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the everlasting Gospel. A just sense of this double honour penetrated the heart of that apostle with the most lively gratitude: "I give thanks," saith he, "to Christ Jesus our Lord, for that he counted me faithful, putting me into the ministry; who was before a blasphemer, and a persecutor, and injurious. But I obtained mercy, because I did it ignorantly in unbelief: and the grace of our Lord was exceeding abundant in me, with faith and love, which is in Christ Jesus. Howbeit, for this cause I obtained mercy, that in me first Jesus Christ might show forth all long-suffering, for a pattern to them which should hereafter believe on him to everlasting life," 1 Tim. i, 12,16. The evangelical ministry, to which St. Paul was immediately called, is in general the same through every age enlightened by the Gospel, and consists in publishing the truth after such a manner that the wicked may be converted, and the faithful edified. The commission which this great apostle received from Christ contains, essentially, nothing more than the acknowledged duty of every minister of the Gospel. Leave out the miraculous appearance of our Lord; pass over the circumstance of a commission given in an extraordinary manner; substitute the word sinners for that of Gentiles, and instead of Jews, read hypocritical professors; and you will perceive that, with these immaterial alterations, the commission of St. Paul is the commission of every faithful minister of the Church. Observe the tenor of it. In person, or by my ambassadors, in a manner either extraordinary or ordinary, "I appoint thee a minister, and a witness of those things which thou hast seen, [or experienced,] and of those things in the which I will appear to thee; and I will deliver thee from the hands of the people, and from the Gentiles," that is, from the hands of hypocritical professors, and from ignorant sinners, "unto whom I now send thee, to open their eyes, and to turn them from the darkness of error to the light of truth, and from the power of Satan to God," that is, from sin, which is the image of Satan, to holiness, which is the image of God, "that they may receive forgiveness of sins, and an inheritance among them which are sanctified, by faith that is in me," Acts xxvi, 16-18. Such was the office to which St. Paul was appointed, more especially among the Gentile nations; and such, without doubt, is the office of every pastor, at least within the limits of his particular parish. As for taking the ecclesiastical habit, reading over some pages of a liturgy, solemnizing marriages, baptizing infants, keeping registers, and receiving stipends, these things are merely accidental; and every minister should be able to say, with St. Paul, "Christ sent me, not [principally] to baptize, but to preach the Gospel," 1 Cor. i, 17. It is evident, from various passages in the different offices of our Church, that our pious reformers were unanimously of opinion, that Christ himself appoints, and, in some sort, inspires all true pastors; that he commits the flock to their keeping, and that their principal care is the same with that of the first evangelists, namely, "the conversion of souls." And truly, the same Lord who appointed his disciples as apostles, or ocular witnesses of his resurrection, has also appointed others as pastors, or witnesses of a secondary order, and suffragans of the first evangelists. If the witnesses of a higher order were permitted to see Christ after his resurrection, those of a secondary order have felt the efficacy of his resurrection, "being raised together with him," or regenerated through the reception of " a lively hope, by the rising again of Christ from the dead," 1 Pet. i, 3; Col. iii, 1. So that every true minister who bears his testimony to the truths of the Gospel, whether it be from the pulpit or before tribunals, is supported by his own particular experience of Christ's resurrection, as well as by a conviction founded upon the depositions of the first witnesses. Now this conviction and this experience are by no means confined to the ministering servants of God; but the hearts of the faithful, in their several'generations, have been influenced by them both; if it be true, that they have constantly stood prepared to seal with their blood these two important truths, Jesus Christ " died for our sins, and rose again for our justification." Millions of the laity have been called to give this last proof of their faith, and, beyond all doubt, it is abundantly more difficult to bear testimony to the truth upon a scaffold than from a pulpit.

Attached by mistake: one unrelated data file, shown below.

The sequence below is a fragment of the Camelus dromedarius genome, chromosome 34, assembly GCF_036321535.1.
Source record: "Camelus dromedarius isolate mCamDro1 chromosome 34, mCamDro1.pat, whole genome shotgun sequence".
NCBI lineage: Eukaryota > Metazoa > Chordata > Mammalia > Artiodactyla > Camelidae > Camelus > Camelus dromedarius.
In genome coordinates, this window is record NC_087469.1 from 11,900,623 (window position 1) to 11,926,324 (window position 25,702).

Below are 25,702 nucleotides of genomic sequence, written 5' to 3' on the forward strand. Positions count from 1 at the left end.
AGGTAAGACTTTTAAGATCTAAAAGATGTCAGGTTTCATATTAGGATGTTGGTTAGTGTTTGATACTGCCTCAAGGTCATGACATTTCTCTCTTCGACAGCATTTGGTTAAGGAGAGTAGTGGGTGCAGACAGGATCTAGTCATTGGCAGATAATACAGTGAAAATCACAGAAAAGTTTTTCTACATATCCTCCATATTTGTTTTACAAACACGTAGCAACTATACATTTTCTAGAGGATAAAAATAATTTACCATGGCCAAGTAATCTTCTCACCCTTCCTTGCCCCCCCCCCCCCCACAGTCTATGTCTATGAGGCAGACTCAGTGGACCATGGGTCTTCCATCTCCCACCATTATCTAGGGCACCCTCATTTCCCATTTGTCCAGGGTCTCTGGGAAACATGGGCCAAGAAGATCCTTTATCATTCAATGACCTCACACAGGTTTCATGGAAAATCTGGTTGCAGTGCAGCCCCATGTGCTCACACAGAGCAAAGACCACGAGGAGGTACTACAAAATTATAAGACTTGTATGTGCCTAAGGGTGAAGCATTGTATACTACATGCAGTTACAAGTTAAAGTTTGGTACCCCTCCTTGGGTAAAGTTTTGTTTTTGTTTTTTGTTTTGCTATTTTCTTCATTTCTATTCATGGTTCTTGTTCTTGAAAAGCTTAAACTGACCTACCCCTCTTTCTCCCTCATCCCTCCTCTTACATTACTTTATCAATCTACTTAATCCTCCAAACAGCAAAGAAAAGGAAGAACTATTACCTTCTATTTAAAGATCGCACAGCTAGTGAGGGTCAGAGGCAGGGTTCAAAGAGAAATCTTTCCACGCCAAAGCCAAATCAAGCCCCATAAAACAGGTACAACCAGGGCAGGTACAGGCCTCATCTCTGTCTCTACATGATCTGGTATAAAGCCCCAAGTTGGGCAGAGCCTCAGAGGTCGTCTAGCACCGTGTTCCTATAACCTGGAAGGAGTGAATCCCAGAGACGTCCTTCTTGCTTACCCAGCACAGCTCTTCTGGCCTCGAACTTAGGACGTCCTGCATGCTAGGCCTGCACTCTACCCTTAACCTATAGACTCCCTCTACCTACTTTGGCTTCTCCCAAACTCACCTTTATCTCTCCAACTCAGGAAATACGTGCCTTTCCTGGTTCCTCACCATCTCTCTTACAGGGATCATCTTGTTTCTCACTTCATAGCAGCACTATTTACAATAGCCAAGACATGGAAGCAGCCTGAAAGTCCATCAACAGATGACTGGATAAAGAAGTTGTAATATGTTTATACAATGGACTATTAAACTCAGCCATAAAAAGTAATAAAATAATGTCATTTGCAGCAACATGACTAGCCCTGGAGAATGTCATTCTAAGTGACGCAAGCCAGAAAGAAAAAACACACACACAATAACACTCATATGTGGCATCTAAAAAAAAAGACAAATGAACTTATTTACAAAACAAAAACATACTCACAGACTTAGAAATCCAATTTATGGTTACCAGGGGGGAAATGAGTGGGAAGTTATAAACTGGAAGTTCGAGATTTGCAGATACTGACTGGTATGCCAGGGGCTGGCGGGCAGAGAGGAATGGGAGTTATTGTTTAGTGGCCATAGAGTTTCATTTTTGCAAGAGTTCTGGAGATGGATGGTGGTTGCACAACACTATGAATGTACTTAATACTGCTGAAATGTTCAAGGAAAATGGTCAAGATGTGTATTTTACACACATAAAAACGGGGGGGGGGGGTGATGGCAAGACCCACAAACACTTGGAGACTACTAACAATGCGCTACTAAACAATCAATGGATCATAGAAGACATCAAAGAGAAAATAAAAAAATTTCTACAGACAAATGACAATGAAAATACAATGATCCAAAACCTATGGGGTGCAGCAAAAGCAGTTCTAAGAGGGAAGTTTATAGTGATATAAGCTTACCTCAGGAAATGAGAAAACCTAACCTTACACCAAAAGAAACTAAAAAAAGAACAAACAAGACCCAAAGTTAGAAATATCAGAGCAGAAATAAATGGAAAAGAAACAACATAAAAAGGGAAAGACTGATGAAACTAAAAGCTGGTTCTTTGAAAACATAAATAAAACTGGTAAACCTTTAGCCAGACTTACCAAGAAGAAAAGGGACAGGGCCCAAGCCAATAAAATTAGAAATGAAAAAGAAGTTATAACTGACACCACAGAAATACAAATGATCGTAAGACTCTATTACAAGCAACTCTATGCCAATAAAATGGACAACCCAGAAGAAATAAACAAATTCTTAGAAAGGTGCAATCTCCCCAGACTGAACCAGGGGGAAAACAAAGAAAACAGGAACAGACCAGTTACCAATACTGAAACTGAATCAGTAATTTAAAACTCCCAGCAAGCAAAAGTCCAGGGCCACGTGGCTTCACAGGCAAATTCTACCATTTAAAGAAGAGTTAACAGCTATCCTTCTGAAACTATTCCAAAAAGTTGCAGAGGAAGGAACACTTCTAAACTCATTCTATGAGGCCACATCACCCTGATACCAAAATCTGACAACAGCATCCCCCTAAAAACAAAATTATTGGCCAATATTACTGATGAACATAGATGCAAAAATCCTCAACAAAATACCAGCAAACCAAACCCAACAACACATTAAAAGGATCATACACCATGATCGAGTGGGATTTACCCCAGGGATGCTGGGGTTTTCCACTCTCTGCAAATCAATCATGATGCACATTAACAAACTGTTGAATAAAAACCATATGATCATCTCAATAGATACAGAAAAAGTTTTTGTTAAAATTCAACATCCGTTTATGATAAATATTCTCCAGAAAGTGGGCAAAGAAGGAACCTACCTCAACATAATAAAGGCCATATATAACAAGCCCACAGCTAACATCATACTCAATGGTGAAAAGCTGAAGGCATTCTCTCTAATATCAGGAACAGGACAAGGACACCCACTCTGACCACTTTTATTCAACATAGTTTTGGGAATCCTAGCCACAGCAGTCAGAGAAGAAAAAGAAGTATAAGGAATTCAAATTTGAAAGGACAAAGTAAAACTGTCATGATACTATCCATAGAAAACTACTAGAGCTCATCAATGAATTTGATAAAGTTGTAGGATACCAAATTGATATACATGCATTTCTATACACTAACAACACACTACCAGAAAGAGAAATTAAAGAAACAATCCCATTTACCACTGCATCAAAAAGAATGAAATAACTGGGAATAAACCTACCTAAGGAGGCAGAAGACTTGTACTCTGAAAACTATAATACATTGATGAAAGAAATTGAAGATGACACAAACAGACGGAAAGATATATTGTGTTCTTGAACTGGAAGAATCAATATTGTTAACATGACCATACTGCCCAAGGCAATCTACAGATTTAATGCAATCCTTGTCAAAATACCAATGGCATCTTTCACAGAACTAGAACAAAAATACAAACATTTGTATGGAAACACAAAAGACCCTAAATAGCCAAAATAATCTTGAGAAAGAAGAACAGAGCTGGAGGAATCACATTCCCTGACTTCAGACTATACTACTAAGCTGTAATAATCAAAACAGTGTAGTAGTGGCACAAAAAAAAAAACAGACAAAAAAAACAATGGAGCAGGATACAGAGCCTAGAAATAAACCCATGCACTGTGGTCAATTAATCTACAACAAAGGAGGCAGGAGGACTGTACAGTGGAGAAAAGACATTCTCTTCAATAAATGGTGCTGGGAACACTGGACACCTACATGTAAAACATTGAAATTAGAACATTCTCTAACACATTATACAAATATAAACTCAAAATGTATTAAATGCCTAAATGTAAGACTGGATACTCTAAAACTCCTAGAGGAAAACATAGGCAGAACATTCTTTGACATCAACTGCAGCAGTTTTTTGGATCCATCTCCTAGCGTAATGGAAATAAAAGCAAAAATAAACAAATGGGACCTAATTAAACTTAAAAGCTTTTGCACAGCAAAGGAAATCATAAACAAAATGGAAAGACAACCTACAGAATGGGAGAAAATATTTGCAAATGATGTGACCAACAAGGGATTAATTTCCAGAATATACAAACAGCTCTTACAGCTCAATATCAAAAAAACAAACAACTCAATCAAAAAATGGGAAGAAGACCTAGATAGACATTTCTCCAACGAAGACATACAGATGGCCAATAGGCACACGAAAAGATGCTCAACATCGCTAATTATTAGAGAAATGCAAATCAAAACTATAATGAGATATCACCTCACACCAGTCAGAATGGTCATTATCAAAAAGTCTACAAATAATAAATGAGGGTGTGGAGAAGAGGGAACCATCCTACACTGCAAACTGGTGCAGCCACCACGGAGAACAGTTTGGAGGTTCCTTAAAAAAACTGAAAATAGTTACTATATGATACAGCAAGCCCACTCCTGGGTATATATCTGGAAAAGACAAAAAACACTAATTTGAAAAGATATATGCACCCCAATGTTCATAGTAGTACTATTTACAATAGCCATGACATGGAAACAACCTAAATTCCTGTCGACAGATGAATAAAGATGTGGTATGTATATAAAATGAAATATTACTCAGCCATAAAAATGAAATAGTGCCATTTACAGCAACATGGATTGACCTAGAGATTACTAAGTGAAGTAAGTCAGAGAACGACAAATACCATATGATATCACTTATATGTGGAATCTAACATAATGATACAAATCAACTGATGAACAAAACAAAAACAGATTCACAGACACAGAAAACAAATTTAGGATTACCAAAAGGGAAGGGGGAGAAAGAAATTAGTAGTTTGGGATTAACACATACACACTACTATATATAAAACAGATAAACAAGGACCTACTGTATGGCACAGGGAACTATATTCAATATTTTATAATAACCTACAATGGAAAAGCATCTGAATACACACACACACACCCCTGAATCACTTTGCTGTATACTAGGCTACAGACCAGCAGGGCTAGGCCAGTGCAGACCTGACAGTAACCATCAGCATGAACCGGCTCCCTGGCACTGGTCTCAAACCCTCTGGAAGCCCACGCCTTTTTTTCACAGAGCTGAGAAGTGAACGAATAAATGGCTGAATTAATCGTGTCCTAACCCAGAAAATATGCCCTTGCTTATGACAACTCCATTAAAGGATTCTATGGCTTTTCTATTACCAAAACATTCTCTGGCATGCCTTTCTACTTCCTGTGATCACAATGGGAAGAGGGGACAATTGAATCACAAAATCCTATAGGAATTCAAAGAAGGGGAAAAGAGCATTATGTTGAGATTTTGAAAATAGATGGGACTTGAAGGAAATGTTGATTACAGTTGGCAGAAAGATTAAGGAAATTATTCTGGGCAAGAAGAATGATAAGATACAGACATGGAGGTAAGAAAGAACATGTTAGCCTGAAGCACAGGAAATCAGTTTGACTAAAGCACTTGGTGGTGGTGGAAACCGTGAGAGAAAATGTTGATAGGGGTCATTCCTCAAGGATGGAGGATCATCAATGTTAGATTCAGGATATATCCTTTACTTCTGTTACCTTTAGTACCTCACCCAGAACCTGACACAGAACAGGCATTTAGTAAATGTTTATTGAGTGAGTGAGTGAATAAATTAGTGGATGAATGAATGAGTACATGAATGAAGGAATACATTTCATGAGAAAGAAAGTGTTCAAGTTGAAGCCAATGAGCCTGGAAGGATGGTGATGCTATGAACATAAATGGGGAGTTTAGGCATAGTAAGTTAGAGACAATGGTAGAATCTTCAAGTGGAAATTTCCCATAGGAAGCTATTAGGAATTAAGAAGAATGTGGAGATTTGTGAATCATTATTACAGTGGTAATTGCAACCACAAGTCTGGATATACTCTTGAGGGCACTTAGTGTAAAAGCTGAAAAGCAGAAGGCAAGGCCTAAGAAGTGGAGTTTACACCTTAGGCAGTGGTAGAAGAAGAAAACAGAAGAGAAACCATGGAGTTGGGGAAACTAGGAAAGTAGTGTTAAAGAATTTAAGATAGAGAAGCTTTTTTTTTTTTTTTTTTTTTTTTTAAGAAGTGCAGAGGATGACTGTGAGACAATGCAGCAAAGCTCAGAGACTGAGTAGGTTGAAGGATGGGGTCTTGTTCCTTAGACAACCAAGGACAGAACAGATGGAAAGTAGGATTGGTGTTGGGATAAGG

If St. Paul and the other apostles are considered as persons of rank far superior to ours, they themselves cry out, "O sirs! we also are men of like passions with you," Acts xiv, 15. If it be said that God inspired the apostles with all the wisdom and zeal necessary to fulfil the duties of their high vocation; it may be replied, that our Churches implore for their established pastors the same wisdom and zeal, grounding such prayers upon the authority of many plain passages of Holy Scripture. "Now unto him that is able to do exceeding abundantly above all that we ask or think, according to the power that worketh in us, unto him be glory in the Church, by Christ Jesus, throughout all ages, world without end," Eph. iii, 20, 21.